What's not so funny is the doors announcing their opening and closing for the third time. Then again, the faint sigh Harley perceives makes it worthwhile after all.

"You started it," she hisses, before another employee joins them in their death-trap and boggles at the amount of destinations said death-trap is set to.

Harley's all simpering innocence and the woman just barely stifles an eye-roll by checking her watch again. The newcomer mirrors the movement, maybe more to show off his gold Patek Philippe than to actually check the time. It doesn't really go with his gray, off-the-rack suit and his walnut dress shoes; then again, in Harley's unpopular opinion, nothing goes with brown shoes. They're simply an eyesore. Now this girl, she has more style, with her mint-green blouse and her anthracite skirt that's hugging extremely shapely hips. Though Harley might be biased – pencil skirts are her weakness. Harley allays the urge to touch by running her fingers over her own skirt.

When the guy gets off, Harley immediately misses him. Even with his back to them, his presence has mellowed the sour rivalry they had going on and now that he's out of the picture, something akin to awkwardness is creeping in to fill the blanks. Too bad she'll have to live with it for another twenty floors.

"Do you get a lot of visually impaired people here?" she asks once the doors have ceased speaking again.

The woman stops fingering her collar, surprised to have been addressed in a non-confrontational manner. "I have a couple with me in Finance, and there are more in the other departments. Mr. Queen is a bit of an idealist, not wanting to turn anyone away at the door."

"Funny you should say that, seeing as you have to climb steps to get into the building."

"Wheelchair users have access through the parking lot, but you see what I mean."

"So you don't agree with Mr. Queen's efforts?" This is good. The more they chat, the more she can ignore the talking elevator. She needs to talk to someone about that, get some impressions about its utility.

The woman shrugs. "Disability should not prevent you from getting the job you're most qualified for. However, achieving a quota just for the benefits does more harm than good."

"Are you talking harm for the company or the individual?"

"Both, actually. It's not a rewarding experience if your job's overwhelming and your co-workers have to pick up the slack."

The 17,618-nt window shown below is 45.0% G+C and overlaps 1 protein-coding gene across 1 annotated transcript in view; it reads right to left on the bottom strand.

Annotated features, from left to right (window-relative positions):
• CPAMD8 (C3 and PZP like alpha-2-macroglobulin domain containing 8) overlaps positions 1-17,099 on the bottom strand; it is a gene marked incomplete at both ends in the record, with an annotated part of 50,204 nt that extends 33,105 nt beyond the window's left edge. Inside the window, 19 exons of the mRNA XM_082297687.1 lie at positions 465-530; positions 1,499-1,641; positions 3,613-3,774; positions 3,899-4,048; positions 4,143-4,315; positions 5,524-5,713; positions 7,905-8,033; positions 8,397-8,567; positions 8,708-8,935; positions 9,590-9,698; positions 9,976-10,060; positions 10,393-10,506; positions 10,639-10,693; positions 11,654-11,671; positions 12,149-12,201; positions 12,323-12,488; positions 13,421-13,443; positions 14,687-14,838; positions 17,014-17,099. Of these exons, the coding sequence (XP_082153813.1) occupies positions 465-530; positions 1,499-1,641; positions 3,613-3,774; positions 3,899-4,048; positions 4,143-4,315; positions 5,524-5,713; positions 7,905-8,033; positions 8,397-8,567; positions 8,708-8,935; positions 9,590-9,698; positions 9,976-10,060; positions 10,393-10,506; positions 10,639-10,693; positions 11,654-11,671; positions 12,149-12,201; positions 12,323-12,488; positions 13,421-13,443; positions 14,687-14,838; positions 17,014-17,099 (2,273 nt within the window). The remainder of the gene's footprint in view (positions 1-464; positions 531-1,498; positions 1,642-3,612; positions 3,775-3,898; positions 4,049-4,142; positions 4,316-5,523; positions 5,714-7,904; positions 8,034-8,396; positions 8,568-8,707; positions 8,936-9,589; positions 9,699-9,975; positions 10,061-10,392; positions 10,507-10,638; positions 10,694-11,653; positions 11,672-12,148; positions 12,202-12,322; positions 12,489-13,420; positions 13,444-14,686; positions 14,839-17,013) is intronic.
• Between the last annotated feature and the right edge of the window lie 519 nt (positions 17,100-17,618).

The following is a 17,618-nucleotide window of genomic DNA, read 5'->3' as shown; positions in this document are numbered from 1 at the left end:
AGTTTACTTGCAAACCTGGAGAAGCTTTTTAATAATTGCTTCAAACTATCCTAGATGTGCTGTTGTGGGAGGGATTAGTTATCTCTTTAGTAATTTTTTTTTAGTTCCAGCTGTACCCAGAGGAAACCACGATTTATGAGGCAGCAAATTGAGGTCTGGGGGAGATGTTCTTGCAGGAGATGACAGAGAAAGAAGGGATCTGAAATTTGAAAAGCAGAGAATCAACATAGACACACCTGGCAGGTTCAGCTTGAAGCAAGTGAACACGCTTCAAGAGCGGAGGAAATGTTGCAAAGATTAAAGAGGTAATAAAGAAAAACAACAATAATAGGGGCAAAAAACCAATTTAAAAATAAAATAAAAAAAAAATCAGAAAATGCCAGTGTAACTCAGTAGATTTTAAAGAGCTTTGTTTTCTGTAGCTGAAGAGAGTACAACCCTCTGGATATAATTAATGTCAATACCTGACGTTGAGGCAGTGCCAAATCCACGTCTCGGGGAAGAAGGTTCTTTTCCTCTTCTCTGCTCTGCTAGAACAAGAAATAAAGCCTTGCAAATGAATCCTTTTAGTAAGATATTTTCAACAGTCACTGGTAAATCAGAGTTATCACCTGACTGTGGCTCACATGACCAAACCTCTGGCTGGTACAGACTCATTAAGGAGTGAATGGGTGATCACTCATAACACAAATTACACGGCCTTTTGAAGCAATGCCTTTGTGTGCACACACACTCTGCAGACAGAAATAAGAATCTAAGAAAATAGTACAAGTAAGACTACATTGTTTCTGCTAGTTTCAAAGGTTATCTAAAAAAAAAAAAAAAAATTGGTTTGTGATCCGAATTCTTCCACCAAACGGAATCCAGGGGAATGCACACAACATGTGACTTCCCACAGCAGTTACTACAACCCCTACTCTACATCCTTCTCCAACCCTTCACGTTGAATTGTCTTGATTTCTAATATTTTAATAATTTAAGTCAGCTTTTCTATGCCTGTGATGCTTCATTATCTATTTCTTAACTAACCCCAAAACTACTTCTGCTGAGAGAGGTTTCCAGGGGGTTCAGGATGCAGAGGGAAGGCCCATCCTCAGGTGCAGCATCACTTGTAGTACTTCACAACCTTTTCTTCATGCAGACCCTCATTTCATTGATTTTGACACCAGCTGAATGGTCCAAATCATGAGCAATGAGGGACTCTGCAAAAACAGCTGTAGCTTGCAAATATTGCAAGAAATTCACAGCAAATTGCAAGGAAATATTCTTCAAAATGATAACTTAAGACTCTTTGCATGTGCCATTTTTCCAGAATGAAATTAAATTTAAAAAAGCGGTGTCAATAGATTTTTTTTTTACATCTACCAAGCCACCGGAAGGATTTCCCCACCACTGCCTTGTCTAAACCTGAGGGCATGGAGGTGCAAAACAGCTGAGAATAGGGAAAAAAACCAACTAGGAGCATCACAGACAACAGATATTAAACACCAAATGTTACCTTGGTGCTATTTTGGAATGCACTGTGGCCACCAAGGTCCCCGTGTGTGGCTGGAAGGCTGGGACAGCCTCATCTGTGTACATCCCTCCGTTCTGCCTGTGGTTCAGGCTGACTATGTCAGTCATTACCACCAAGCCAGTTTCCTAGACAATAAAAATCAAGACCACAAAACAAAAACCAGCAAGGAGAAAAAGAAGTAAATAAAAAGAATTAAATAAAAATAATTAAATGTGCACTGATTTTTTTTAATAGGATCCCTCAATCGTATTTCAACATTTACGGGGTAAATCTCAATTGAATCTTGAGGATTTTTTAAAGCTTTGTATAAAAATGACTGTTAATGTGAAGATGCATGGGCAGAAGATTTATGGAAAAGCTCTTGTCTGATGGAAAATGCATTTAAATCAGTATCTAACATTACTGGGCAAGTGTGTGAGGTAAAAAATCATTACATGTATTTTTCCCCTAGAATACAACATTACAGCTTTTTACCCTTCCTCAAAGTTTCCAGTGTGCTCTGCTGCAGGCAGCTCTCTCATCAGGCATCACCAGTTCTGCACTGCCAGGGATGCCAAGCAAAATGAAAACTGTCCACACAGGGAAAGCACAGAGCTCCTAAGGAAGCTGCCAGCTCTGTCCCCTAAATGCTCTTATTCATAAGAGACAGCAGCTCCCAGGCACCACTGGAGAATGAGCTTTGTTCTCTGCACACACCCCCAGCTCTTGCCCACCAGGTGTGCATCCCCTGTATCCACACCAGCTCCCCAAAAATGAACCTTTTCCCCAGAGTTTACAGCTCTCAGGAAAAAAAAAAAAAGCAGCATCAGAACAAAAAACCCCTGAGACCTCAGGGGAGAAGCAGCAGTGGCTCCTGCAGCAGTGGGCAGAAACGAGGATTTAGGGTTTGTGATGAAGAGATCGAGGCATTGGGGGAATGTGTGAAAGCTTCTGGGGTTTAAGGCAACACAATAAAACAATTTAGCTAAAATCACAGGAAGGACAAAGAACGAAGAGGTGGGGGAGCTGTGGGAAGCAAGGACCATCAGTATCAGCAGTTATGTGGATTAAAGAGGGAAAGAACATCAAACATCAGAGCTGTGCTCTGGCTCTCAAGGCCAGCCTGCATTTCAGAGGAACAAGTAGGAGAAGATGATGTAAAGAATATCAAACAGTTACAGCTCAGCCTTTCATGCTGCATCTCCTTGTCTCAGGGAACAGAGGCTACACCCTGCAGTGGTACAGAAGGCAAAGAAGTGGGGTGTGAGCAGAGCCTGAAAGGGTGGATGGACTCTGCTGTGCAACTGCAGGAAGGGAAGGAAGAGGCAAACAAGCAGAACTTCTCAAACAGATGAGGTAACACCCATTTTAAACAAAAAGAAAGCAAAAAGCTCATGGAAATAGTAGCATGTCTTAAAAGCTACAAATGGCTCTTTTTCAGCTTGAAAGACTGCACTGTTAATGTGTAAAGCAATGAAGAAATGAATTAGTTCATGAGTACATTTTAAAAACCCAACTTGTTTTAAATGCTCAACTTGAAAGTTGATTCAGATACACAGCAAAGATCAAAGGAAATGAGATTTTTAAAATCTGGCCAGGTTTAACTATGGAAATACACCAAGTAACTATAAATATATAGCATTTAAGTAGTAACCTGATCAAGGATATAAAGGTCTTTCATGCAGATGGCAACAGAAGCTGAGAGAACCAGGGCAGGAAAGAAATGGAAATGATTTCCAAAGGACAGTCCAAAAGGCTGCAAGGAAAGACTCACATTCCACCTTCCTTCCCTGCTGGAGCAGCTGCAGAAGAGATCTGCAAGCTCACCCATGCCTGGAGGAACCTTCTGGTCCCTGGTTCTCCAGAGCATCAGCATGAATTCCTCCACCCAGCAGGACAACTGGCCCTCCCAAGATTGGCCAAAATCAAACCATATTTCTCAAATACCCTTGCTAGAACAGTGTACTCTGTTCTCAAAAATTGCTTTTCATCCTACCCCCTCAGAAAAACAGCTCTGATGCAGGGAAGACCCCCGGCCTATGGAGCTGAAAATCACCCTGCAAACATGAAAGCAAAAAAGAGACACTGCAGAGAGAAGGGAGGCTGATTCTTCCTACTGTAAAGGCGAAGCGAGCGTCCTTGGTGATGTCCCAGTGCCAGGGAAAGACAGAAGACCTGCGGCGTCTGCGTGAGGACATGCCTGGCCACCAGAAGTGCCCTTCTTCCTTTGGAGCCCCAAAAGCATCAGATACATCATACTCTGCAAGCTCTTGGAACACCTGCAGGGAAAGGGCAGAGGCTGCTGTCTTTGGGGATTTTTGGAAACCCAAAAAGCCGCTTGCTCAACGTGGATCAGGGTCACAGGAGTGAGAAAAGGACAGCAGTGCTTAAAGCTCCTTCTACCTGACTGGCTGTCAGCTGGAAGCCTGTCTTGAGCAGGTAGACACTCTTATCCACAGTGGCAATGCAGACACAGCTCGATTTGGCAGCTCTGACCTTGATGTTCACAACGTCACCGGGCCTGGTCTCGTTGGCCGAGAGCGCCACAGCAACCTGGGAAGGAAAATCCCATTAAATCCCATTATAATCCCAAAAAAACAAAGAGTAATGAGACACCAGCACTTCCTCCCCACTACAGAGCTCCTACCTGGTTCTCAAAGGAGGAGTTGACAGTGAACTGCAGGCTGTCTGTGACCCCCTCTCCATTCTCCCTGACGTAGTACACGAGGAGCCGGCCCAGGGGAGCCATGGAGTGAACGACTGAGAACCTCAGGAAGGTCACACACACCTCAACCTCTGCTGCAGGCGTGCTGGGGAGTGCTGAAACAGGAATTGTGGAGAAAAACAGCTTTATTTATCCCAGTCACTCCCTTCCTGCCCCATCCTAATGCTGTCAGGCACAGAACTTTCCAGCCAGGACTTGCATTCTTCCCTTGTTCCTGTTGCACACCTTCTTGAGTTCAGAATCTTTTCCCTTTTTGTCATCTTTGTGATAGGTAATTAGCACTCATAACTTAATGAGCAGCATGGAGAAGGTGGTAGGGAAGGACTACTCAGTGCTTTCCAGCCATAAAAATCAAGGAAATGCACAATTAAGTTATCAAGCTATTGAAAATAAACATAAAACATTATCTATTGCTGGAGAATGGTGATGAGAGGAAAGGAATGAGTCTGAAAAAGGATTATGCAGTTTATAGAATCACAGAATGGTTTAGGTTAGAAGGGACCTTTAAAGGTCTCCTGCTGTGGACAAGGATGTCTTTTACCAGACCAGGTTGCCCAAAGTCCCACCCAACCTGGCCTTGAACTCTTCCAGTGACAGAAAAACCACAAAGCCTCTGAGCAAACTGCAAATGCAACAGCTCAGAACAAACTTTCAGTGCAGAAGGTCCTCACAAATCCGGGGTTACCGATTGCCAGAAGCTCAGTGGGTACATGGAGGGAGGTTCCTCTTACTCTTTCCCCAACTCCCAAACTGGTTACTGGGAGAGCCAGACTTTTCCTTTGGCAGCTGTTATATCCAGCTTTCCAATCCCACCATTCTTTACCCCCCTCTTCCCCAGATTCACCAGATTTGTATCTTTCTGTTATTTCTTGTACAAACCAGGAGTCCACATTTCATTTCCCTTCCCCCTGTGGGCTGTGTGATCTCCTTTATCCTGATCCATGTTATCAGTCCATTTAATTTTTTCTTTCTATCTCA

"So what are you suggesting? Hiring fewer disabled people?"

The woman is now leaning against the back of the elevator, one arm crossed in front of her chest, the other angled so her knuckles touch her chin. It directs Harley's attention to what appears to be an engagement ring – her only other piece of jewelry apart from her simple watch – and she wonders whether it's a calculated or unconscious display. "Hiring the right people for the job, whoever they are."

"How do you know who's right? Sometimes you've got to give people a chance to grow into their job."

"That's not for me to decide. I just review the costs associated with the new hires." The woman adjusts her glasses, as if to shift Harley into focus. "Are you new?"

"Am I that obvious?"

"You're asking a lot of questions."

"Surely questions aren't frowned upon here."

"It's just an observation. Questions arise more frequently when you're new."

"I'm only new to the surroundings. I'm a transfer, in fact. From the Gotham branch."

The woman's blue eyes sparkle with recognition. "Is that so? I used to work in Gotham myself for a while. Stagg Enterprises."

"Oh, the pharmaceutical company? That's nice. I wouldn't have expected to meet someone from Gotham right off the bat." She extends her hand. "I'm Harleen, by the way. Harleen Quinzel. Though my friends call me Harley."

"Christina Bell." The woman's grip is sure, but my god, does she have soft hands. Harley doesn't ever want to let go.